Farm info

Finca La Loma is located in Vereda Agua Negra in the Pitalito municipality of Huila. The farm has 12 hectares planted with many varieties, including Caturra, Variedad Colombia, Pink Bourbon, Pacamara, Laurina, and Geisha. The mill on the farm includes a depulper and tanks for dry fermentation. Producers Rodrigo Sanchez Valencia and Claudia Samboni have been cultivating coffee on La Loma since 2011.

In 2017, Rodrigo and his team at Aromas del Sur—the company built to unify all the farms he owns and manages: La Loma, El Progreso, and Monteblanco—constructed a cupping lab on La Loma to facilitate sample roasting, crop evaluation, and sourcing at origin. The lab overlooks the farm and the valley of Pitalito, with coffee trees and other crops dotting the rolling landscape.

Rodrigo and his team introduced Gesha to Finca El Progreso in 2013.  Planting new varieties is part of a development project together with other producers in the region to improve the genetic diversity and resilience of the coffee fields. Gesha is naturally roya leaf rust resistant and its trees have a tall, elegant form, with lots of space between the branches. This makes for slightly lower yields but easier harvest selection of the ripest cherries.

All cherries harvested are measured for degrees Brix. Based on sugar content indicated, the team then designates which processing method is appropriate. Coffees with 24-27 degrees Brix are processed as washed coffees, beginning with depulping cherries they day they are harvested. Coffee is fermented between 28 and 32 hours, fully washed with clean water, transferred to the solar dryer for several days, and finally moved to shaded raised beds to complete the drying process. Floaters are removed at the first stage prior to depulping to produce clean, consistent coffees that represent the terroir of the farm.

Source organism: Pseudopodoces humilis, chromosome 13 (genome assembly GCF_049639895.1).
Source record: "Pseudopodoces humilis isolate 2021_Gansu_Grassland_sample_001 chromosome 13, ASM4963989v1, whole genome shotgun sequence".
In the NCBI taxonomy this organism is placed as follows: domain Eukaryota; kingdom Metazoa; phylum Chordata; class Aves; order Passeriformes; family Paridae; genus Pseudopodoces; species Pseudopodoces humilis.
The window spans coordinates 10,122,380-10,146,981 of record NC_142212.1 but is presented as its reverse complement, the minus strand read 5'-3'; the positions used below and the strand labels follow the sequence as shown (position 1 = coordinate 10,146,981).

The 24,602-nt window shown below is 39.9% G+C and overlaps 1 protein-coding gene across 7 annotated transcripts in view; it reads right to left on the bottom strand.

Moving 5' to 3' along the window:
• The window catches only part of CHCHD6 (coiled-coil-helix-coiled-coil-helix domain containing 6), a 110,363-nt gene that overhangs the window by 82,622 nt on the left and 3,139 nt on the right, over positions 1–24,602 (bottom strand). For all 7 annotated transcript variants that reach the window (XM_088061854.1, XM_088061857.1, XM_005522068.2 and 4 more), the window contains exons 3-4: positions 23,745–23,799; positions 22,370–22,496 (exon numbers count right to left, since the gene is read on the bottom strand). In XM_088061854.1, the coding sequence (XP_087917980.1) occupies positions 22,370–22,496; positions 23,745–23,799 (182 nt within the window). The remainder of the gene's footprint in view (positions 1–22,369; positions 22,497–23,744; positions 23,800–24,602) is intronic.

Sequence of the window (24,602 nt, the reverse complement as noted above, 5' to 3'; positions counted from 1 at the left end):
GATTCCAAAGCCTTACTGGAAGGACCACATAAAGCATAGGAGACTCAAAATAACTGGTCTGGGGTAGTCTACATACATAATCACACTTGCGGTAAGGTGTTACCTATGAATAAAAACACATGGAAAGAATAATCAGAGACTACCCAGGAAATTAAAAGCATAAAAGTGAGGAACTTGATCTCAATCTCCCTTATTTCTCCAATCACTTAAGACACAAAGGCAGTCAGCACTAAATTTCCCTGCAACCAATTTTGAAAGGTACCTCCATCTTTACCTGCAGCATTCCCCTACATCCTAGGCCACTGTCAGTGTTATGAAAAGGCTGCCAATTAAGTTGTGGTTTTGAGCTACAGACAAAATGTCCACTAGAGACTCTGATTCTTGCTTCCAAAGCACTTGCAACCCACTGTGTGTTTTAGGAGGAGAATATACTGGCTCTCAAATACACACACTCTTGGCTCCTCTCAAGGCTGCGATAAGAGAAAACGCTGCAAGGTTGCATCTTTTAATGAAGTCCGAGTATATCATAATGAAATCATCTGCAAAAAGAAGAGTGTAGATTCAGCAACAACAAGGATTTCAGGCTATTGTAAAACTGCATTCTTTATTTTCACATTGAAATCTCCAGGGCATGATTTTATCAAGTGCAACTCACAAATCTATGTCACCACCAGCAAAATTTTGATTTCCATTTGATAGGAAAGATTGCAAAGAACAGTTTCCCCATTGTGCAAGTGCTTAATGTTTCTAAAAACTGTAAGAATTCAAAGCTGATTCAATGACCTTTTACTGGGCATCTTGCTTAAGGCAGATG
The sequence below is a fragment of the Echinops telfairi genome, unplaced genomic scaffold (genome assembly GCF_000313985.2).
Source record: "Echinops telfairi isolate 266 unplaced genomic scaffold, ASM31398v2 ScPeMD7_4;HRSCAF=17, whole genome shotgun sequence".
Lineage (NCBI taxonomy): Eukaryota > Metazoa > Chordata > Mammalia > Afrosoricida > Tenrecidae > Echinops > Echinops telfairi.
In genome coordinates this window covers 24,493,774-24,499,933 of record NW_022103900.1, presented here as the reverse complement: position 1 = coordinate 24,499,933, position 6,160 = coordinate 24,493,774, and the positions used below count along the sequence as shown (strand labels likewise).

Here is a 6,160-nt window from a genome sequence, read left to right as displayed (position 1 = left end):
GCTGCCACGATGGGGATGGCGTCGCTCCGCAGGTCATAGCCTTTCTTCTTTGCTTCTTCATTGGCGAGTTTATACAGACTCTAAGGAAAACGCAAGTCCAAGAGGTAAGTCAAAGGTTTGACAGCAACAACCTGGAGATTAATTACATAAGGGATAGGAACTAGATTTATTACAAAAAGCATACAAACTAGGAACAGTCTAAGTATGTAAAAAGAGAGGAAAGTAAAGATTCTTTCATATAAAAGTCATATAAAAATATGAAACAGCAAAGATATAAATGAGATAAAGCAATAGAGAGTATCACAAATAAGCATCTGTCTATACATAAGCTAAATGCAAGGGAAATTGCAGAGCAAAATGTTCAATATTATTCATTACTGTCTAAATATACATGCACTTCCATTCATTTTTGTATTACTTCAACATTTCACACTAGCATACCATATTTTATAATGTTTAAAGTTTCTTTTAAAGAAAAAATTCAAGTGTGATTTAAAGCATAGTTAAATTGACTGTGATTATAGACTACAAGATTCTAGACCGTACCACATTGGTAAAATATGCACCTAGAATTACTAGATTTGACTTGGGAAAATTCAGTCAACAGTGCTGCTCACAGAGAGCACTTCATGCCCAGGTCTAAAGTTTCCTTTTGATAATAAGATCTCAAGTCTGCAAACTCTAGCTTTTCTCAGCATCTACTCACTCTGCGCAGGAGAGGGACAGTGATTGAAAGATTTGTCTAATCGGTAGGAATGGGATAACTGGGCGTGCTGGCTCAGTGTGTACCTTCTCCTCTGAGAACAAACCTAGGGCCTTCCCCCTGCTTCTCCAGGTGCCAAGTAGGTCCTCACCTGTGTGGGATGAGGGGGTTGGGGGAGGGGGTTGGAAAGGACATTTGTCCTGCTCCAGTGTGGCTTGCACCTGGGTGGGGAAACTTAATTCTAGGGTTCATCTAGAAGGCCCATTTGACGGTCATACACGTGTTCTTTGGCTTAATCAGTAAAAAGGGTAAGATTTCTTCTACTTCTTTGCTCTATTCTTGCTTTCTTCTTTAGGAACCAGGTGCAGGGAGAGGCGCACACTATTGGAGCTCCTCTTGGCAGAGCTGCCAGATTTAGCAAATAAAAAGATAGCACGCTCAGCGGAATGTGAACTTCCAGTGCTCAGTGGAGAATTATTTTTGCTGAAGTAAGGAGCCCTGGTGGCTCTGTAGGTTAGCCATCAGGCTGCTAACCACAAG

Read more about coffee at Monteblanco and new processing innovations.

Region

Huila

The Colombian Department of Huila is located in the southern portion of the country where the Central and Eastern ranges of the Andes mountains converge. Huila’s capitol city of Neiva is dry, flat, and desert-like, markedly different from the coffee regions further south.

Centered around the city of Pitalito, Huila’s coffee farms are predominately smallholder owned and over the past ten years have made consorted efforts to produce specialty coffee that reveals the full character of the region’s terroir. Selective manual harvesting, attentive processing, and careful post-harvest sorting all contribute to increasing recognition of the region.

Huila’s Departmental coffee committee, the local connection to the national Colombian Coffee Growers Federation, has invested notable resources into training producers in everything from fertilization to roasting. This, combined with producer enthusiasm, has created a regional culture of quality-focused production.

Huila holds important historic significance dating back to pre-Columbian cultures. The archeological site at San Augustin includes a large number of stone carvings, figures, and artifacts that offer a rare glimpse into the land’s past prior to colonialism.